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Article

The C-Terminal Region of SLIM1 Transcription Factor Is Required for Sulfur Deficiency Response

1
Institute of Biochemistry and Biophysics Polish Academy of Sciences, ul. Pawinskiego 5A, 02-106 Warsaw, Poland
2
Department of Bioscience and Biotechnology, Graduate School of Bioresource and Bioenvironmental Sciences, Faculty of Agriculture, Kyushu University, 744 Motooka, Nishi-ku, Fukuoka 819-0395, Fukuoka, Japan
3
RIKEN Plant Science Center, 1-7-22 Suehiro-cho, Tsurumi-ku, Yokohama 230-0045, Kanagawa, Japan
4
Department of Biochemistry and Molecular Biology, Michigan State University, East Lansing, MI 48824, USA
*
Author to whom correspondence should be addressed.
These authors contributed equally to this work.
Plants 2022, 11(19), 2595; https://doi.org/10.3390/plants11192595
Received: 27 August 2022 / Revised: 21 September 2022 / Accepted: 27 September 2022 / Published: 2 October 2022
(This article belongs to the Special Issue 10th Anniversary of Plants—Recent Advances and Perspectives)

Abstract

:
Sulfur LIMitation1 (SLIM1) transcription factor coordinates gene expression in plants in response to sulfur deficiency (−S). SLIM1 belongs to the family of plant-specific EIL transcription factors with EIN3 and EIL1, which regulate the ethylene-responsive gene expression. The EIL domains consist of DNA binding and dimerization domains highly conserved among EIL family members, while the N- and C-terminal regions are structurally variable and postulated to have regulatory roles in this protein family, such that the EIN3 C-terminal region is essential for its ethylene-responsive activation. In this study, we focused on the roles of the SLIM1 C-terminal region. We examined the transactivation activity of the full-length and the truncated SLIM1 in yeast and Arabidopsis. The full-length SLIM1 and the truncated form of SLIM1 with a deletion of C-terminal 106 amino acids (ΔC105) transactivated the reporter gene expression in yeast when they were fused to the GAL4 DNA binding domain, whereas the deletion of additional 15 amino acids to remove the C-terminal 120 amino acids (ΔC120) eliminated such an activity, identifying the necessity of that 15-amino-acid segment for transactivation. In the Arabidopsis slim1-2 mutant, the transcript levels of SULTR1;2 sulfate transporter and the GFP expression derived from the SULTR1;2 promoter-GFP (PSULTR1;2-GFP) transgene construct were restored under −S by introducing the full-length SLIM1, but not with the C-terminal truncated forms ΔC105 and ΔC57. Furthermore, the transcript levels of −S-responsive genes were restored concomitantly with an increase in glutathione accumulation in the complementing lines with the full-length SLIM1 but not with ΔC57. The C-terminal 57 amino acids of SLIM1 were also shown to be necessary for transactivation of a −S-inducible gene, SHM7/MSA1, in a transient expression system using the SHM7/MSA1 promoter-GUS as a reporter. These findings suggest that the C-terminal region is essential for the SLIM1 activity.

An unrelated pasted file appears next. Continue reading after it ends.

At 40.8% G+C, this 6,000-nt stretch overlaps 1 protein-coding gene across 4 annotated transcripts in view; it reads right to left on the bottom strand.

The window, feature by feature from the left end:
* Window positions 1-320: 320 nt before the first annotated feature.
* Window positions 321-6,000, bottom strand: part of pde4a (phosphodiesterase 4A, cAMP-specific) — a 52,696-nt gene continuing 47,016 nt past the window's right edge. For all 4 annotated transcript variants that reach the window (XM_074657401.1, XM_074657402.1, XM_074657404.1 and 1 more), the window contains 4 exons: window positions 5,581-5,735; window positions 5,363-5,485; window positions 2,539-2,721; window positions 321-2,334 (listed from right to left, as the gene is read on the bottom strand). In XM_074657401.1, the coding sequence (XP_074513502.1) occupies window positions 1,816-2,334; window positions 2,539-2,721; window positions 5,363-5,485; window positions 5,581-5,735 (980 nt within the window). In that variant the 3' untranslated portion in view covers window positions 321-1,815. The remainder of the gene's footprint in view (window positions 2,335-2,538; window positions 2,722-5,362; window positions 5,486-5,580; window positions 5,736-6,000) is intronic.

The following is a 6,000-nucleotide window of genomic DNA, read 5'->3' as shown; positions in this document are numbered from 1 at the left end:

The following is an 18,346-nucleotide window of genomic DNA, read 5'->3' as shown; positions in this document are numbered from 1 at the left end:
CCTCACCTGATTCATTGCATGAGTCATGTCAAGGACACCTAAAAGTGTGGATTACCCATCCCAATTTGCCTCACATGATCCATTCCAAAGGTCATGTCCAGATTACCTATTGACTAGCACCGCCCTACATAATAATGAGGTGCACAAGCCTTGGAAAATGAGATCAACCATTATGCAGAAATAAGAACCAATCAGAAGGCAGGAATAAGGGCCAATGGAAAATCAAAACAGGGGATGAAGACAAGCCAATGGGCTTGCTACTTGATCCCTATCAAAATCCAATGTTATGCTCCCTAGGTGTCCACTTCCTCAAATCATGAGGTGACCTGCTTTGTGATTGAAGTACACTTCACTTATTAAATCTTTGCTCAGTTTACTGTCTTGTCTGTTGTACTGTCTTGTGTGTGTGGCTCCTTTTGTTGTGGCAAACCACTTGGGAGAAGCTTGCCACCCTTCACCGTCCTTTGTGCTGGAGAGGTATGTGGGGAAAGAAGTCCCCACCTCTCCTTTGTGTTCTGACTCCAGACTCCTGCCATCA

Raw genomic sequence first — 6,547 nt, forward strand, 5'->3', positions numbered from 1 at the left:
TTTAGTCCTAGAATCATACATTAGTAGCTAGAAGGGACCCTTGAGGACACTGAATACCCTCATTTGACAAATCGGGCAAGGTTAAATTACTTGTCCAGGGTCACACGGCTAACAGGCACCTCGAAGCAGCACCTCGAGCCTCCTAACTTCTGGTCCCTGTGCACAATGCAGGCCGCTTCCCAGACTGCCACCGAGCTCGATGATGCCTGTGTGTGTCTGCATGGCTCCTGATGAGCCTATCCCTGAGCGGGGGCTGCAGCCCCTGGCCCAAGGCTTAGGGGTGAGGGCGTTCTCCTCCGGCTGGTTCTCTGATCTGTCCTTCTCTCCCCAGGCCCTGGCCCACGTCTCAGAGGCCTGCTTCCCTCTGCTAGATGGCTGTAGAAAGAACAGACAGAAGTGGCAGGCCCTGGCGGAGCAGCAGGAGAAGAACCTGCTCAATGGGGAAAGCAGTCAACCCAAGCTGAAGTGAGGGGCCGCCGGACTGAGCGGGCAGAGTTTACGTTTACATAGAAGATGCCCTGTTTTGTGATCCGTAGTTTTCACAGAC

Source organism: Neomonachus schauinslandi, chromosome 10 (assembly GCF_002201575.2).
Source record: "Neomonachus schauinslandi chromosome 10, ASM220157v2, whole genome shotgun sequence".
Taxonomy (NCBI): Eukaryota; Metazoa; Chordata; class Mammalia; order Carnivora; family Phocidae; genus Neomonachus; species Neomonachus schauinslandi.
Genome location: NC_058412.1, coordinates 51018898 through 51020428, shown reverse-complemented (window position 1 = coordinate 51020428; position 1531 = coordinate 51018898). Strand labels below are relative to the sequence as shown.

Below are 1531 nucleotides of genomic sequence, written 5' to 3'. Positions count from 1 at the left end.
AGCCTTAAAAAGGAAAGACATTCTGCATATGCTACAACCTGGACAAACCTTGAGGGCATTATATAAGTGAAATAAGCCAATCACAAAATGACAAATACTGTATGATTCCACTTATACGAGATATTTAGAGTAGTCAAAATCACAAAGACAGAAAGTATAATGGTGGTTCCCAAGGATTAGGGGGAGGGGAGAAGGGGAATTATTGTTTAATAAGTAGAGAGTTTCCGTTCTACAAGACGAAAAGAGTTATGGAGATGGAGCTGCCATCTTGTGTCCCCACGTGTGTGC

1. Introduction

Sulfur (S) is an essential nutrient for all organisms. Plants use sulfate as an S source to assimilate it into cysteine and synthesize various organic S compounds [1,2]. The importance of plants in the global S cycle in nature is evident because animals cannot assimilate sulfate and they rather consume S-containing amino acids and proteins as dietary S sources [1,2].
SLIM1/EIL3 is a transcription factor (TF) that controls the S deficiency (−S) responsive gene expression, while it belongs to the plant-specific EIL family of TFs (EIL-TFs) [3,4]. The EIL domain is conserved among the EIL-TFs, but the N- and C-terminal regions are variable (Figure 1) [5]. The best-characterized member of the EIL-TFs family is EIN3 (Ethylene-INsensitive3) which initiates downstream transcriptional cascades for ethylene responses [6,7,8]. Studies of ethylene-responsive elements demonstrated that EIN3 binds to the upstream sequence in an ethylene-responsive gene, ERF1, through the DNA binding domains, BD I to IV (1 to 359 amino acids of EIN3) [7]. The DNA binding domain was further narrowed down to a specific region from 174 to 306 amino acids (aa) containing BD III and IV [9]. Despite that the N-terminal half region of EIN3 controls the DNA binding and its dimerization, the protein stability of EIN3 is controlled via its C-terminal region, which interacts with EBF1 (EIN3-Binding F-box Protein 1) and EBF2, responding to ethylene and the plant carbon status [7,10,11,12].